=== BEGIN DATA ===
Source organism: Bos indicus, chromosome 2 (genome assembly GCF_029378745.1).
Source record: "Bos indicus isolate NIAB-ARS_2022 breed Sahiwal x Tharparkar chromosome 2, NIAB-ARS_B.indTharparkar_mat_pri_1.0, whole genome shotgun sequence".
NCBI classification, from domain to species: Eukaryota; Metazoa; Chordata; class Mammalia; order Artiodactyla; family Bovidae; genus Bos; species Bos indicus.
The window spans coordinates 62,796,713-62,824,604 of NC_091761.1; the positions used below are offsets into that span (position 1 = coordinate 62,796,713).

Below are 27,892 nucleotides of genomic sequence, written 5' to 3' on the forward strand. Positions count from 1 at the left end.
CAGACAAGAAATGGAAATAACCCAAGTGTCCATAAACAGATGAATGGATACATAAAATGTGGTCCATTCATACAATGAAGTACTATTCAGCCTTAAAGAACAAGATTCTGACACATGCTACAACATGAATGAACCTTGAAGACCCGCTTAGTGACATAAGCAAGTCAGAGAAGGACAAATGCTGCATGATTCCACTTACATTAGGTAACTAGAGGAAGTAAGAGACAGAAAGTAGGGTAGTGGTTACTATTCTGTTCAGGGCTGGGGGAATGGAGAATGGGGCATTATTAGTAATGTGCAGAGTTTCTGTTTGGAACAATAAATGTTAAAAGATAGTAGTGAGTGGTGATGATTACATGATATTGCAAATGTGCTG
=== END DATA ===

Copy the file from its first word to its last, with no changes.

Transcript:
Source organism: Bos indicus, chromosome 2 (genome assembly GCF_029378745.1).
Source record: "Bos indicus isolate NIAB-ARS_2022 breed Sahiwal x Tharparkar chromosome 2, NIAB-ARS_B.indTharparkar_mat_pri_1.0, whole genome shotgun sequence".
NCBI classification, from domain to species: Eukaryota; Metazoa; Chordata; class Mammalia; order Artiodactyla; family Bovidae; genus Bos; species Bos indicus.
The window spans coordinates 62,796,713-62,824,604 of NC_091761.1; the positions used below are offsets into that span (position 1 = coordinate 62,796,713).

Below are 27,892 nucleotides of genomic sequence, written 5' to 3' on the forward strand. Positions count from 1 at the left end.
CAGACAAGAAATGGAAATAACCCAAGTGTCCATAAACAGATGAATGGATACATAAAATGTGGTCCATTCATACAATGAAGTACTATTCAGCCTTAAAGAACAAGATTCTGACACATGCTACAACATGAATGAACCTTGAAGACCCGCTTAGTGACATAAGCAAGTCAGAGAAGGACAAATGCTGCATGATTCCACTTACATTAGGTAACTAGAGGAAGTAAGAGACAGAAAGTAGGGTAGTGGTTACTATTCTGTTCAGGGCTGGGGGAATGGAGAATGGGGCATTATTAGTAATGTGCAGAGTTTCTGTTTGGAACAATAAATGTTAAAAGATAGTAGTGAGTGGTGATGATTACATGATATTGCAAATGTGCTG